NTFS symbolic link
An NTFS symbolic link (symlink) is a filesystem object in the NTFS filesystem that points to another filesystem object. The object being pointed to is called the target. Symbolic links should be transparent to users; the links appear as normal files or directories, and can be acted upon by the user or application in exactly the same manner. Symbolic links to directories or volumes, called junction points and mount points, were introduced with NTFS 3.0 that shipped with Windows 2000. From NTFS 3.1 onwards, symbolic links can be created for any kind of file system object. NTFS 3.1 was introduced together with Windows XP, but the functionality was not made available (through ntfs.sys) to user mode applications. Third-party filter drivers – such as Masatoshi Kimura's opensource
senable driver – could however be installed to make the feature available in user mode as well. The ntfs.sys released with Windows Vista made the functionality available to user mode applications by default.
Windows symbolic links to files are distinct from Windows symbolic links to directories. Unlike an NTFS junction point, an NTFS 3.1 symbolic link can also point to a file or remote SMB network path. While NTFS junction points support only absolute paths on local drives, the NTFS symbolic links allow linking using relative paths. Additionally, the NTFS symbolic link implementation provides full support for cross-filesystem links. However, the functionality enabling cross-host symbolic links requires that the remote system also support them, which effectively limits their support to Windows Vista and later Windows operating systems.
An NTFS symbolic link is not the same as a Windows shortcut file, which is a regular file. The latter may be created on any filesystem (such as the earlier FAT32), may contain metadata (such as an icon to display when the shortcut is viewed in Windows Explorer), and is not transparent to applications.
The default security settings in Windows Vista/Windows 7 disallow non-elevated administrators and all non-administrators from creating symbolic links. This behavior can be changed running "secpol.msc" the Local Security Policy management console (under: Security Settings\Local Policies\User Rights Assignment\Create symbolic links). It can be worked around by starting cmd.exe with Run as administrator option or the
runas command. Starting with Windows 10 Insiders build 14972 the requirement for elevated administrator privileges was removed, allowing symlinks to be created without needing to elevate the console as administrator .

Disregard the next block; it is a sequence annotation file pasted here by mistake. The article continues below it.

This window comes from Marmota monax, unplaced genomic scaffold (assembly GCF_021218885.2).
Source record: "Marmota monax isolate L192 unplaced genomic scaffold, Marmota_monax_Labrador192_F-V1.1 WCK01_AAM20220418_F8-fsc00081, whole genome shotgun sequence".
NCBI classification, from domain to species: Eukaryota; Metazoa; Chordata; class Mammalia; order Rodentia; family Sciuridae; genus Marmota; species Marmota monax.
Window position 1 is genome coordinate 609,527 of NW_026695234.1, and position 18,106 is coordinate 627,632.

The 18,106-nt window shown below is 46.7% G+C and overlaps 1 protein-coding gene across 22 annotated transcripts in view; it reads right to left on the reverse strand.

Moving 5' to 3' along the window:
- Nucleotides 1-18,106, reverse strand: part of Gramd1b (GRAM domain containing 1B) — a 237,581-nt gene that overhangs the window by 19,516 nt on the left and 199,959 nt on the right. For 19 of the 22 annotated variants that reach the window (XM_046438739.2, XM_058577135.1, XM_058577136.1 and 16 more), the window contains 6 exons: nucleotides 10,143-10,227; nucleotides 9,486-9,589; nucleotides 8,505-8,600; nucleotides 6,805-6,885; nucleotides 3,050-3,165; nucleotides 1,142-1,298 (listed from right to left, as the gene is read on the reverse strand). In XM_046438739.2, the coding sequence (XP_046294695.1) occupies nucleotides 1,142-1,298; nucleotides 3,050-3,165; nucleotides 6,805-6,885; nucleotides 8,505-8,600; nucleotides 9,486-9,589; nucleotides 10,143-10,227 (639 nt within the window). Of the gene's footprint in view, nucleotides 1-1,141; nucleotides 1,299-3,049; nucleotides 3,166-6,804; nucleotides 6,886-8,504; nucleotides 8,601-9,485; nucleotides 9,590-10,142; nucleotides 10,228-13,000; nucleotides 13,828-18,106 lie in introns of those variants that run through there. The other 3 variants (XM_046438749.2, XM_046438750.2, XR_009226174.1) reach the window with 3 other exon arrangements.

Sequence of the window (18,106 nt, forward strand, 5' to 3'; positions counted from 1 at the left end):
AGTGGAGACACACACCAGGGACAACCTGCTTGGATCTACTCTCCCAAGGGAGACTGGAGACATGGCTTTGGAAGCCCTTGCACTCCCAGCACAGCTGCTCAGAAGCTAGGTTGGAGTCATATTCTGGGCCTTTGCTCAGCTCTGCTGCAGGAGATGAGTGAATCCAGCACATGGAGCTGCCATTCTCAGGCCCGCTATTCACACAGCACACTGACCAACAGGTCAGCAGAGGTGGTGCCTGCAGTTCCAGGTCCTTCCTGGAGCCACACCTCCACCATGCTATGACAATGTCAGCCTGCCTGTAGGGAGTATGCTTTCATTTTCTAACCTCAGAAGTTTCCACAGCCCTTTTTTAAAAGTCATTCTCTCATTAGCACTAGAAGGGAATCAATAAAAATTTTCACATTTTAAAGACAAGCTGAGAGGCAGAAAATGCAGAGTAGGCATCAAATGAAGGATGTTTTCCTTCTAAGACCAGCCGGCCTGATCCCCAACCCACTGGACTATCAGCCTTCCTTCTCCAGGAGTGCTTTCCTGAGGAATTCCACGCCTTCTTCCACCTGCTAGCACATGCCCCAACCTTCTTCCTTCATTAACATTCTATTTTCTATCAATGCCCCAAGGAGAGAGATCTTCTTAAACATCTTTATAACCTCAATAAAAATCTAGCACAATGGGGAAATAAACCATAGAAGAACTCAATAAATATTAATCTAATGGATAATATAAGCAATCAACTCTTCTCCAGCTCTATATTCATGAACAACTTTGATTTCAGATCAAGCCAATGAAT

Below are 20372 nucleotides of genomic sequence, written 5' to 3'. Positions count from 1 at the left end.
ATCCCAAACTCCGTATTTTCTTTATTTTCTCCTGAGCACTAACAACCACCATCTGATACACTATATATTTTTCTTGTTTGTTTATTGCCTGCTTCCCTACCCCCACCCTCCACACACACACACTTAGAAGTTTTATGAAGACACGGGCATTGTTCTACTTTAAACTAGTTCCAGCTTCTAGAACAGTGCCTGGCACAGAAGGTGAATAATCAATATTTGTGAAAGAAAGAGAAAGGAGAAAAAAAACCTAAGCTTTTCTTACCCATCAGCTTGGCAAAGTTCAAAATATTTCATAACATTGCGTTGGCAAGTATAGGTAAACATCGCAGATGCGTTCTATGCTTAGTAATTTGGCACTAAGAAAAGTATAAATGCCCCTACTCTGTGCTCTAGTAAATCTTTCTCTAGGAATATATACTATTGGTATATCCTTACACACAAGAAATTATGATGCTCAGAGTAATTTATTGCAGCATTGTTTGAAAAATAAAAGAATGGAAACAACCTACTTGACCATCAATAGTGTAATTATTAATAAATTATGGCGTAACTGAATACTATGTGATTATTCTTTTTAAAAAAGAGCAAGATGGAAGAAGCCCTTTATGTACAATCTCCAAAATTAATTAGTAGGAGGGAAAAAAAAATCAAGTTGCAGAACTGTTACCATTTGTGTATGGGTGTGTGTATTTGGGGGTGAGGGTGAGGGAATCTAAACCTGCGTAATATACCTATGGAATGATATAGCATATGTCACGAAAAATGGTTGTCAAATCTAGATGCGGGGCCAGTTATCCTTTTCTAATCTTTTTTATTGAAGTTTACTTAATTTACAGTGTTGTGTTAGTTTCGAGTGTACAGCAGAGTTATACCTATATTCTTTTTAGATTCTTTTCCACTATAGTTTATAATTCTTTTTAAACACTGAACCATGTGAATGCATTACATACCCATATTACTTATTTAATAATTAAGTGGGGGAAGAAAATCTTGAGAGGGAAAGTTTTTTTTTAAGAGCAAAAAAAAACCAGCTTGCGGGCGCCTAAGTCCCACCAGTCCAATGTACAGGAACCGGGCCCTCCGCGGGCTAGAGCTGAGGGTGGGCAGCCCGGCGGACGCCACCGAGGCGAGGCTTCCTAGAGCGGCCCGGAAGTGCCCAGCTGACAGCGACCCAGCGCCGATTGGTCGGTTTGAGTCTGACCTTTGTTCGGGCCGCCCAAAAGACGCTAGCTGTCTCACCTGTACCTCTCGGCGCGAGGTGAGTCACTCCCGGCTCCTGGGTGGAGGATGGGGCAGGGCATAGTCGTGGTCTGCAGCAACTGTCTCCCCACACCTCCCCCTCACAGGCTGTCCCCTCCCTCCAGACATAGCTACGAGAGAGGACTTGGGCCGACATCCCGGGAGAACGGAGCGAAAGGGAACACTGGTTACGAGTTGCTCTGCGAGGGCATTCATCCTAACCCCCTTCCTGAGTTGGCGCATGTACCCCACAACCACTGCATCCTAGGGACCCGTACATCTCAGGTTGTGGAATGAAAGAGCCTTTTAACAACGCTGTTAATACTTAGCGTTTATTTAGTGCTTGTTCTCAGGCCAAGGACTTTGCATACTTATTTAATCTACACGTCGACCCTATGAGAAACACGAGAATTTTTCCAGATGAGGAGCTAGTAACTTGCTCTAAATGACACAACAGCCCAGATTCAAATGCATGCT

Command-line tools and APIs
mklink command is used to create a symbolic link. It is a built-in command of
cmd.exe in Windows Vista and later.
The command-syntax is:
mklink [[/d] | [/h] | [/j]] <Link> <Target>
/d– This parameter creates a directory symbolic link. mklink creates a file symbolic link by default.
/h– This parameter creates a hard link instead of a symbolic link.
/j– This parameter creates a Directory Junction.
<Link>– This parameter specifies the name of the symbolic link that is being created.
<Target>– This parameter specifies the path that the new symbolic link refers to.
/?– This parameter displays help.
Windows exposes CreateSymbolicLink function in its API starting from Windows Vista. Since
mklink command depends on
cmd.exe it may not be possible to use it in all contexts.
New-SymLink function uses aforementioned API to implement soft link functionality using PowerShell. Community Extensions also contains function
Symbolic links can point to non-existent targets because the operating system does not check to see if the target exists.
Symbolic links do not work at boot, so it's impossible to redirect e.g.:
- folder containing hiberfil.sys (if it's configured to be outside root directory)
Windows Installer does not fully support symbolic links. A redirected \Windows\Installer will cause most .msi-based Windows installers to fail with error 2755 and/or error 1632.
Nevertheless, it is possible to redirect:
- \Documents and Settings
- \Program Files
- \Program Files (x86)
Creating symbolic links for \Users and \ProgramData pointing to another drive is not recommended as it breaks updates and Windows Store Apps.
Creating symbolic links for \Users, \ProgramData, "\Program Files" or "\Program Files (x86)" pointing to other locations breaks installation resp. upgrade of Windows.
Creating symbolic links for "\Program Files" or "\Program Files (x86)" pointing to another drive breaks Windows' Component Based Servicing which hardlinks files from its repository \Windows\WinSxS to their installation directory.
Since Windows XP uses the same NTFS format version as later releases, it's feasible to enable symbolic links support in it. For using NTFS symbolic links under Windows 2000 and XP, a third-party driver exists that does it by installing itself as a file system filter.
- "Symlinks in Windows 10! - Windows Developer BlogWindows Developer Blog". blogs.windows.com.
- Archiveddocs. "Mklink". technet.microsoft.com.
- "Programming Considerations (Windows)". msdn.microsoft.com.
- "Relocation of the Users directory and the ProgramData directory to a drive other than the drive that contains the Windows directory". Retrieved 2015-03-12.
- "You encounter an error when trying to install Windows 8.1 due to redirecting the Users or Program Files folder to another partition". Retrieved 2015-03-12.
- Hermann Schinagl (August 23, 2013). "ln - commandline hardlinks - Symbolic links for Windows XP".